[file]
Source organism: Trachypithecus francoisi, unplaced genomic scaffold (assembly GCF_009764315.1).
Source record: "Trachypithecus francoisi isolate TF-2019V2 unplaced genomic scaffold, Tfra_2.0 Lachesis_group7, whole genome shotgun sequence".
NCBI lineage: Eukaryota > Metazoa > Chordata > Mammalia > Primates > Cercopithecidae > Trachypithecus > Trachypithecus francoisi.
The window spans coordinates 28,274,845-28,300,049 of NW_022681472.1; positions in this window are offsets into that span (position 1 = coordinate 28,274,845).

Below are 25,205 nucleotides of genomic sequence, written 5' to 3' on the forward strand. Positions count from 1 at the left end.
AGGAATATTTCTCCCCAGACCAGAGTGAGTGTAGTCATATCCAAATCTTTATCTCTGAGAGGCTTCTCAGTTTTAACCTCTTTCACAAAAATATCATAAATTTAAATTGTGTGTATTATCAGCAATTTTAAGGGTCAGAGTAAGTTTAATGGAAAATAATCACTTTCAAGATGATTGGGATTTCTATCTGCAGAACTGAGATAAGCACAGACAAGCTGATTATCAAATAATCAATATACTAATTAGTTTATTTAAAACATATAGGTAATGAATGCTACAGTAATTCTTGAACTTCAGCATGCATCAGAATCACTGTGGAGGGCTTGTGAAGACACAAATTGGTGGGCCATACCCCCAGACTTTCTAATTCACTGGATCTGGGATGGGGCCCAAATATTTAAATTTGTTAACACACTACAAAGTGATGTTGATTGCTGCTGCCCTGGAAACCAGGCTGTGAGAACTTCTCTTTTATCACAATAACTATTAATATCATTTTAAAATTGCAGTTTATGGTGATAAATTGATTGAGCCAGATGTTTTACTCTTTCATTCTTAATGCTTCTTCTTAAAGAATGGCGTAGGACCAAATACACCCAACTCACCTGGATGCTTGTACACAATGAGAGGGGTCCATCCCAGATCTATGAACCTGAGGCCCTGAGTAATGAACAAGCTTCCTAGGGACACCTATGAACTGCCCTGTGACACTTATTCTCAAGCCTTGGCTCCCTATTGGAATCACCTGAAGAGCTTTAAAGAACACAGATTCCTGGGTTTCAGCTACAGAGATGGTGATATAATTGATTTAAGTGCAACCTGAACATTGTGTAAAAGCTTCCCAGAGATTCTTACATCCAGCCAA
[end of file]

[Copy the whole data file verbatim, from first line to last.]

Source organism: Trachypithecus francoisi, unplaced genomic scaffold (assembly GCF_009764315.1).
Source record: "Trachypithecus francoisi isolate TF-2019V2 unplaced genomic scaffold, Tfra_2.0 Lachesis_group7, whole genome shotgun sequence".
NCBI lineage: Eukaryota > Metazoa > Chordata > Mammalia > Primates > Cercopithecidae > Trachypithecus > Trachypithecus francoisi.
The window spans coordinates 28,274,845-28,300,049 of NW_022681472.1; positions in this window are offsets into that span (position 1 = coordinate 28,274,845).

Below are 25,205 nucleotides of genomic sequence, written 5' to 3' on the forward strand. Positions count from 1 at the left end.
AGGAATATTTCTCCCCAGACCAGAGTGAGTGTAGTCATATCCAAATCTTTATCTCTGAGAGGCTTCTCAGTTTTAACCTCTTTCACAAAAATATCATAAATTTAAATTGTGTGTATTATCAGCAATTTTAAGGGTCAGAGTAAGTTTAATGGAAAATAATCACTTTCAAGATGATTGGGATTTCTATCTGCAGAACTGAGATAAGCACAGACAAGCTGATTATCAAATAATCAATATACTAATTAGTTTATTTAAAACATATAGGTAATGAATGCTACAGTAATTCTTGAACTTCAGCATGCATCAGAATCACTGTGGAGGGCTTGTGAAGACACAAATTGGTGGGCCATACCCCCAGACTTTCTAATTCACTGGATCTGGGATGGGGCCCAAATATTTAAATTTGTTAACACACTACAAAGTGATGTTGATTGCTGCTGCCCTGGAAACCAGGCTGTGAGAACTTCTCTTTTATCACAATAACTATTAATATCATTTTAAAATTGCAGTTTATGGTGATAAATTGATTGAGCCAGATGTTTTACTCTTTCATTCTTAATGCTTCTTCTTAAAGAATGGCGTAGGACCAAATACACCCAACTCACCTGGATGCTTGTACACAATGAGAGGGGTCCATCCCAGATCTATGAACCTGAGGCCCTGAGTAATGAACAAGCTTCCTAGGGACACCTATGAACTGCCCTGTGACACTTATTCTCAAGCCTTGGCTCCCTATTGGAATCACCTGAAGAGCTTTAAAGAACACAGATTCCTGGGTTTCAGCTACAGAGATGGTGATATAATTGATTTAAGTGCAACCTGAACATTGTGTAAAAGCTTCCCAGAGATTCTTACATCCAGCCAA